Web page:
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Kohima: After Union Home Minister Amit Shah‘s controversial remark stating that the northeast states have agreed to make Hindi compulsory in schools up to Class X, drawing opposition from various quarters in the region, the Nagaland School education has come out to clarify its ground.

“The State of Nagaland follows three language formula up to class VIII and Hindi is offered as a compulsory language subject up to class VIII. In classes IX-X, students have the liberty to study either Hindi or anyone Modern Indian Language (Ao/Bengali/Lotha/Sumi/Tenyidie) or Alternative English as the Second Language,” Principal director Shanavas C said.

Shanavas also said that the National Education Policy (NEP) 2020 advocates adopting three language policy up to secondary, but it does not impose any language on States. As per NEP 2020, the three languages learned by children will be the choices of states, regions, and of course the students themselves, he said.

While the timeline for the implementation of NEP 2020 is within 2030, he said that the Ministry of Education has not issued any instructions for making Hindi compulsory in the Secondary stage.

The clarification by the School education department comes after several political parties opposed the ‘imposition’ of Hindi as a compulsory subject till Class 10.

“The Rising People’s Party (RPP) stands for unity in diversity and any attempt to impose Hindi in the state/country is crass chauvinism and majoritarianism at play, and the RPP will oppose such policies tooth and nail. State educational policy falls under the prerogative of the state governments and any diktats by the central government on the issue is violative of the federal structure of the country and thus unacceptable,” the party said.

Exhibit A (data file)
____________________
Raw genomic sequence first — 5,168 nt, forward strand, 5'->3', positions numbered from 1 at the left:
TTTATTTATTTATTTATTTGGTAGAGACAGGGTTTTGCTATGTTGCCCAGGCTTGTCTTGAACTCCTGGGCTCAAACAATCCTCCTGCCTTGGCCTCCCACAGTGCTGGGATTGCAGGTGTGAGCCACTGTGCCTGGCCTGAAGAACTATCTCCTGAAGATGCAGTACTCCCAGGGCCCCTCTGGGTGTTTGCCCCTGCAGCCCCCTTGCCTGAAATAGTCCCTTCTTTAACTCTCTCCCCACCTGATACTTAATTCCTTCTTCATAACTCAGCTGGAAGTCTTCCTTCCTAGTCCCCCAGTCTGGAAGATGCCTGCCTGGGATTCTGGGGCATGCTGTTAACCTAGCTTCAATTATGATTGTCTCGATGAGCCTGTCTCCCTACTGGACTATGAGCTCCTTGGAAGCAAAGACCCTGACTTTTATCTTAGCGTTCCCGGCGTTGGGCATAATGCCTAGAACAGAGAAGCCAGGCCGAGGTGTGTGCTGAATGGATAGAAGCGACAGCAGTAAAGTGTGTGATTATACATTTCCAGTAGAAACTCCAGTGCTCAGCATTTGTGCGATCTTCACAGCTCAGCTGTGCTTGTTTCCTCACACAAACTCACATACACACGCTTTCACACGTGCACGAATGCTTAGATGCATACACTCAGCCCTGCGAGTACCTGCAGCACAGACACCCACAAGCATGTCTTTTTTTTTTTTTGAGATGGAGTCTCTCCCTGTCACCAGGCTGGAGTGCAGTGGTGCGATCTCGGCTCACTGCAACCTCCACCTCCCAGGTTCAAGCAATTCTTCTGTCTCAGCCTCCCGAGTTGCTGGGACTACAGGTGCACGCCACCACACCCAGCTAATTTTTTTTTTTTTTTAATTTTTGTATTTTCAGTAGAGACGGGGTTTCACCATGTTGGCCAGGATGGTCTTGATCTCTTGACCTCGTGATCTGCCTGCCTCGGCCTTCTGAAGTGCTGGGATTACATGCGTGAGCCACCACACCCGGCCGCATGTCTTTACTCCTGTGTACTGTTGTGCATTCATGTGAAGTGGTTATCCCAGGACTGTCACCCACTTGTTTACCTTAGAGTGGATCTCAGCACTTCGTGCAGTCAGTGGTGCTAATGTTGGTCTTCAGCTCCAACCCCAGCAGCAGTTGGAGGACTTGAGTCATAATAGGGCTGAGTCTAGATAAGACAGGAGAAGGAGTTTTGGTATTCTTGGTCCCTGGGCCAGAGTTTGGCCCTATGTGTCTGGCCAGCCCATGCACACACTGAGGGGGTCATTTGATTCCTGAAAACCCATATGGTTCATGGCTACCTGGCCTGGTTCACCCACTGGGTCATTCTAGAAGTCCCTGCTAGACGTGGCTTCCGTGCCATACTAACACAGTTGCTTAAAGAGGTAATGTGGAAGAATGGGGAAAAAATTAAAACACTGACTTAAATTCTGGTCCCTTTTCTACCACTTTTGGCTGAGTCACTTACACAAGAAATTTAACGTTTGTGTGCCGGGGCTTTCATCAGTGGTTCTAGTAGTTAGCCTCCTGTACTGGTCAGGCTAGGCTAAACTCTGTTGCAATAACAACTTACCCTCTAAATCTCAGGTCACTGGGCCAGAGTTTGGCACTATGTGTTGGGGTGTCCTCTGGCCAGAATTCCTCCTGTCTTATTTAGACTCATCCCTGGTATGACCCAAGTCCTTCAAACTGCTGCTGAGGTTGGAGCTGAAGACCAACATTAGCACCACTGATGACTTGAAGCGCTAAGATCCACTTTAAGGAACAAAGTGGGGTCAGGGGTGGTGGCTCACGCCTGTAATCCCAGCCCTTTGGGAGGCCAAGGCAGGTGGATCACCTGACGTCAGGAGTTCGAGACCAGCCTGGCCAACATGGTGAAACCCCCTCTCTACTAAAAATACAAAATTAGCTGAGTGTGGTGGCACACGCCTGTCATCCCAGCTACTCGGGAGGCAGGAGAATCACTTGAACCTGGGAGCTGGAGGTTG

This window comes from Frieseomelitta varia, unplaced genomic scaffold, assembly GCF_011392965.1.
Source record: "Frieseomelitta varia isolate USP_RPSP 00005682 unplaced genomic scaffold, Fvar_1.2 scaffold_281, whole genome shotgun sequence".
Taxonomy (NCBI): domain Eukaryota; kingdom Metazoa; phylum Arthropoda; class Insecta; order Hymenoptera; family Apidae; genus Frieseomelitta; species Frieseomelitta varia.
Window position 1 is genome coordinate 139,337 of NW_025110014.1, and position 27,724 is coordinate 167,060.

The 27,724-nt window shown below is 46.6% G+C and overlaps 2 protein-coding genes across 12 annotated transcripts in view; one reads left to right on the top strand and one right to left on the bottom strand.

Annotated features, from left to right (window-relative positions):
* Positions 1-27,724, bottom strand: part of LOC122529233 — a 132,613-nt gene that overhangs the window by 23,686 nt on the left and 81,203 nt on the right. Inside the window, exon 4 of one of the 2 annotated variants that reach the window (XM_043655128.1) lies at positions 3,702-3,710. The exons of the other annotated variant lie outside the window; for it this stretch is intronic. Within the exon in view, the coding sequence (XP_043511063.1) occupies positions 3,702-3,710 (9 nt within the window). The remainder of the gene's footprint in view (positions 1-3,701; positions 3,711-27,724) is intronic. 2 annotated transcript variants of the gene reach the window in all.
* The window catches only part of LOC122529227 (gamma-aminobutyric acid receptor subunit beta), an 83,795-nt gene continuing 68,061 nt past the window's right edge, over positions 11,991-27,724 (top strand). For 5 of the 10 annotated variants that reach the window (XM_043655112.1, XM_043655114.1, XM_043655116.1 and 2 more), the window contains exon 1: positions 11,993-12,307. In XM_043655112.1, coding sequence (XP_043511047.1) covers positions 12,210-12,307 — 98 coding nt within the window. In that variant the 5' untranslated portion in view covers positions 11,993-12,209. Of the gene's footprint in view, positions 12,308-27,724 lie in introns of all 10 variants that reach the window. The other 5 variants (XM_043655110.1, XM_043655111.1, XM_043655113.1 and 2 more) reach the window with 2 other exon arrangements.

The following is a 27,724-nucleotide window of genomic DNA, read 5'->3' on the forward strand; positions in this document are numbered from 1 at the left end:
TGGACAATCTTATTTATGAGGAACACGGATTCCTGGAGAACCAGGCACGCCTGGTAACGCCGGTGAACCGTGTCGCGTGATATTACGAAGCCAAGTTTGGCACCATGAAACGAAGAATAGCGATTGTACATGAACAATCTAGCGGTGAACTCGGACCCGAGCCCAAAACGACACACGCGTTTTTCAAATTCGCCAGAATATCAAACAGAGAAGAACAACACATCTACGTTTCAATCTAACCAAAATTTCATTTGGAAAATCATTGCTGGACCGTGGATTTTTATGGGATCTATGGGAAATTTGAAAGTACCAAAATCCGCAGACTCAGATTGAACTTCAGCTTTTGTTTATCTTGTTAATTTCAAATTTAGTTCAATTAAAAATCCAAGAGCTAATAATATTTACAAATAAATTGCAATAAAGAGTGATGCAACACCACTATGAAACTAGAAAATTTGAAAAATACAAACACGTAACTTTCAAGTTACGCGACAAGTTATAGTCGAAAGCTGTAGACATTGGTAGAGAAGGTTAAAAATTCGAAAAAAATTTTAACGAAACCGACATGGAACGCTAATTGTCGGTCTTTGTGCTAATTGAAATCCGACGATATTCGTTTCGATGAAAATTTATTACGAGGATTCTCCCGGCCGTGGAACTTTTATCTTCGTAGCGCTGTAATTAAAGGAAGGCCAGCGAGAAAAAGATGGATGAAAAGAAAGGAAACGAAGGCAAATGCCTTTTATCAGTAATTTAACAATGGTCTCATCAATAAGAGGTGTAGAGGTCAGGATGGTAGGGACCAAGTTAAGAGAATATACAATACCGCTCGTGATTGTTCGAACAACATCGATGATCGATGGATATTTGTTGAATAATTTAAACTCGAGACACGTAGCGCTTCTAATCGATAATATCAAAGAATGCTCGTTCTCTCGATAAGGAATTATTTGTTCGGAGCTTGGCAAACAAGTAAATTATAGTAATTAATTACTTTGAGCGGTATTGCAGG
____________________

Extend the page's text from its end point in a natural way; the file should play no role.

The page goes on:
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The party also claimed that there is a lingering suspicion that the state politicians may have given personal assurances to Shah for him to make Hindi a compulsory up to Class X.

Making a comparison with the south of India, where it claims that the politicians fiercely guard the regional and linguistic identity, RPP said that Nagaland is being helmed by spineless leaders, and rank sycophants.

“It’s absolutely possible that union home minister Amit Shah indeed extracted the nod from our politicians to go ahead with his controversial statement,” the party accused. Slamming Shah’s statement, the party had demanded for clarification.

NPF president Dr Shürhozelie Liezietsu, also said that without putting in any effort to make people learn Hindi, if it is imposed on the people who do not  know the language,  it will amount to alienation which may not certainly  be in the interest of the  nation. 

“Even after 40 years,  Nagaland  still remains  almost in  the same position because we have not seen any serious efforts made on the part of the Central Government towards development of the language  whichever party is in power  in Delhi. We are not against Hindi.  But we cannot agree at the moment to use Hindi as an alternative to English in Nagaland because it is impossible in its totality.  This is the ground reality and we do not find any other option at the moment, “ Liezietsu, a pioneer of the Tenyidie vernacular language, added.

The controversy aroused after Shah made the statement while chairing the 37th meeting of the Parliamentary Official Language Committee.

“The nine tribal communities of the northeast have converted their dialects’ scripts to Devanagari while all the eight states of the northeast have agreed to make Hindi compulsory in schools up to Class 10. There is a need to give elementary knowledge of Hindi to students up to Class 9, and pay more attention to Hindi teaching examinations,” the Home Minister reportedly said in the meeting.

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